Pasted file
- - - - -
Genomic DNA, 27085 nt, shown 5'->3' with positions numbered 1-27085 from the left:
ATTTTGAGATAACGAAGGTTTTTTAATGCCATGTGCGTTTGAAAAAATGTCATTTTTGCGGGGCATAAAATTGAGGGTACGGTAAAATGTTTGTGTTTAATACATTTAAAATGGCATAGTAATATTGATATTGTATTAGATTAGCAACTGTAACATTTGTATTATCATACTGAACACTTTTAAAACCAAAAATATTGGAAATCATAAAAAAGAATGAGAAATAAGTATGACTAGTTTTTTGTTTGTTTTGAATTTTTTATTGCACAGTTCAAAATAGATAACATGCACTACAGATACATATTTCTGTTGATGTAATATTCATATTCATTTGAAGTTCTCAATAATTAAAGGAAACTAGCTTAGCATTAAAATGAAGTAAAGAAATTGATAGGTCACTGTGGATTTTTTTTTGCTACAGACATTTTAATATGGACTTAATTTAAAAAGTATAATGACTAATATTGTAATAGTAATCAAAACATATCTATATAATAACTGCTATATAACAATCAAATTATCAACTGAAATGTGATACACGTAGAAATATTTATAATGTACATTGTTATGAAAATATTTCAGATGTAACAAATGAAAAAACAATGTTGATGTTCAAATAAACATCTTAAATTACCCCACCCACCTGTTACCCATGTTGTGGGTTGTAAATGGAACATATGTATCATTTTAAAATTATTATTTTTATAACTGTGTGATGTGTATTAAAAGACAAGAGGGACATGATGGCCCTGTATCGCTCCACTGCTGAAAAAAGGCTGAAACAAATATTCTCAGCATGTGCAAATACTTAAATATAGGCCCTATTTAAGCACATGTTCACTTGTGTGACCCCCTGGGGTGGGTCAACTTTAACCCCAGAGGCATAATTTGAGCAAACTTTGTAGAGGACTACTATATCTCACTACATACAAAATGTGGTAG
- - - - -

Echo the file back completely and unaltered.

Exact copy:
Genomic DNA, 27085 nt, shown 5'->3' with positions numbered 1-27085 from the left:
ATTTTGAGATAACGAAGGTTTTTTAATGCCATGTGCGTTTGAAAAAATGTCATTTTTGCGGGGCATAAAATTGAGGGTACGGTAAAATGTTTGTGTTTAATACATTTAAAATGGCATAGTAATATTGATATTGTATTAGATTAGCAACTGTAACATTTGTATTATCATACTGAACACTTTTAAAACCAAAAATATTGGAAATCATAAAAAAGAATGAGAAATAAGTATGACTAGTTTTTTGTTTGTTTTGAATTTTTTATTGCACAGTTCAAAATAGATAACATGCACTACAGATACATATTTCTGTTGATGTAATATTCATATTCATTTGAAGTTCTCAATAATTAAAGGAAACTAGCTTAGCATTAAAATGAAGTAAAGAAATTGATAGGTCACTGTGGATTTTTTTTTGCTACAGACATTTTAATATGGACTTAATTTAAAAAGTATAATGACTAATATTGTAATAGTAATCAAAACATATCTATATAATAACTGCTATATAACAATCAAATTATCAACTGAAATGTGATACACGTAGAAATATTTATAATGTACATTGTTATGAAAATATTTCAGATGTAACAAATGAAAAAACAATGTTGATGTTCAAATAAACATCTTAAATTACCCCACCCACCTGTTACCCATGTTGTGGGTTGTAAATGGAACATATGTATCATTTTAAAATTATTATTTTTATAACTGTGTGATGTGTATTAAAAGACAAGAGGGACATGATGGCCCTGTATCGCTCCACTGCTGAAAAAAGGCTGAAACAAATATTCTCAGCATGTGCAAATACTTAAATATAGGCCCTATTTAAGCACATGTTCACTTGTGTGACCCCCTGGGGTGGGTCAACTTTAACCCCAGAGGCATAATTTGAGCAAACTTTGTAGAGGACTACTATATCTCACTACATACAAAATGTGGTAG